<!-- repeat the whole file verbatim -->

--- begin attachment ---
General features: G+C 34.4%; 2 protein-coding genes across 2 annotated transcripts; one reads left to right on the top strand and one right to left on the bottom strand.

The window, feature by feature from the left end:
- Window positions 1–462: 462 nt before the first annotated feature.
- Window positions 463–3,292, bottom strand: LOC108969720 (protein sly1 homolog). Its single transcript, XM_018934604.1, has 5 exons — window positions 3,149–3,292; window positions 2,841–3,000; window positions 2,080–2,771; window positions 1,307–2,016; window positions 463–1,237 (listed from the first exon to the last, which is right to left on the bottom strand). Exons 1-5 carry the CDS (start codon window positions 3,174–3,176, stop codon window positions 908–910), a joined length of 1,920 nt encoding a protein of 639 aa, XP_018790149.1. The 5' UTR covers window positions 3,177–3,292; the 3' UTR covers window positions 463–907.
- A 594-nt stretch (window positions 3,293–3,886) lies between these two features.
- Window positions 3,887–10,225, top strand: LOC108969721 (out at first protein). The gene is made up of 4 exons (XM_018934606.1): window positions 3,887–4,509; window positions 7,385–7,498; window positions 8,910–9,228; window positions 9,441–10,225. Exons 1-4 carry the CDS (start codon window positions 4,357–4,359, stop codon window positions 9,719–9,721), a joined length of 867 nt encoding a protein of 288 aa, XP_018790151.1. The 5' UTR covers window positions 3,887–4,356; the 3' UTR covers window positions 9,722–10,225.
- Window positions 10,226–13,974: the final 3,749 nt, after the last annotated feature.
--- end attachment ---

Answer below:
General features: G+C 34.4%; 2 protein-coding genes across 2 annotated transcripts; one reads left to right on the top strand and one right to left on the bottom strand.

The window, feature by feature from the left end:
- Window positions 1–462: 462 nt before the first annotated feature.
- Window positions 463–3,292, bottom strand: LOC108969720 (protein sly1 homolog). Its single transcript, XM_018934604.1, has 5 exons — window positions 3,149–3,292; window positions 2,841–3,000; window positions 2,080–2,771; window positions 1,307–2,016; window positions 463–1,237 (listed from the first exon to the last, which is right to left on the bottom strand). Exons 1-5 carry the CDS (start codon window positions 3,174–3,176, stop codon window positions 908–910), a joined length of 1,920 nt encoding a protein of 639 aa, XP_018790149.1. The 5' UTR covers window positions 3,177–3,292; the 3' UTR covers window positions 463–907.
- A 594-nt stretch (window positions 3,293–3,886) lies between these two features.
- Window positions 3,887–10,225, top strand: LOC108969721 (out at first protein). The gene is made up of 4 exons (XM_018934606.1): window positions 3,887–4,509; window positions 7,385–7,498; window positions 8,910–9,228; window positions 9,441–10,225. Exons 1-4 carry the CDS (start codon window positions 4,357–4,359, stop codon window positions 9,719–9,721), a joined length of 867 nt encoding a protein of 288 aa, XP_018790151.1. The 5' UTR covers window positions 3,887–4,356; the 3' UTR covers window positions 9,722–10,225.
- Window positions 10,226–13,974: the final 3,749 nt, after the last annotated feature.